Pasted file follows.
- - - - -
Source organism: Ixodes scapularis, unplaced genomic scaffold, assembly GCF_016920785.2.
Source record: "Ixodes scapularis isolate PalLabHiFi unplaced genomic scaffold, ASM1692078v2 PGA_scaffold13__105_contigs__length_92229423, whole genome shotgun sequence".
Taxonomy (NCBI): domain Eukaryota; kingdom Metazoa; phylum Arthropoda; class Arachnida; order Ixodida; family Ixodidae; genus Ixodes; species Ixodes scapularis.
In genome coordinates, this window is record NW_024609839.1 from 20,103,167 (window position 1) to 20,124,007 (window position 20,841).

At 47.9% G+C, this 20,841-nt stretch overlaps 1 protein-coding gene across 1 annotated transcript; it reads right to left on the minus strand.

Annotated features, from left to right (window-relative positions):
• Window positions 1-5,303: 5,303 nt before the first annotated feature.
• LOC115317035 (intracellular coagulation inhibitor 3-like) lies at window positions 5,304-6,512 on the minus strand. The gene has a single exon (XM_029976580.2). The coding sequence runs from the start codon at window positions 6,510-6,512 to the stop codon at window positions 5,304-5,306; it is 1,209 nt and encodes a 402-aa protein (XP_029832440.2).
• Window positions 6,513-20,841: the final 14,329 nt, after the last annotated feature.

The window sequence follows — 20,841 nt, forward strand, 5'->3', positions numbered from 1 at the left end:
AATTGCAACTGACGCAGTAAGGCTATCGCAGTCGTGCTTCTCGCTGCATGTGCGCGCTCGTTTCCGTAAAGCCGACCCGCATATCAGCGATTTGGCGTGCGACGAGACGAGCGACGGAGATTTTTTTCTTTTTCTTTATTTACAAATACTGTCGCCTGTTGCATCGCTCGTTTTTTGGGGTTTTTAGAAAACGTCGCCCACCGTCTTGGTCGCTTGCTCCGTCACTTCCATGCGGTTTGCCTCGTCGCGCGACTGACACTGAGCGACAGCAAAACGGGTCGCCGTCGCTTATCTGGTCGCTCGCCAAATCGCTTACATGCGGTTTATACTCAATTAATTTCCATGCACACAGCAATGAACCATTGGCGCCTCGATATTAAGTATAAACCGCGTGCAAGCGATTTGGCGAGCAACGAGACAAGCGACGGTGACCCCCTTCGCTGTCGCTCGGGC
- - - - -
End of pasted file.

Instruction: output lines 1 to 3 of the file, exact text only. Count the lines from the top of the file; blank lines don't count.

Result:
Source organism: Ixodes scapularis, unplaced genomic scaffold, assembly GCF_016920785.2.
Source record: "Ixodes scapularis isolate PalLabHiFi unplaced genomic scaffold, ASM1692078v2 PGA_scaffold13__105_contigs__length_92229423, whole genome shotgun sequence".
Taxonomy (NCBI): domain Eukaryota; kingdom Metazoa; phylum Arthropoda; class Arachnida; order Ixodida; family Ixodidae; genus Ixodes; species Ixodes scapularis.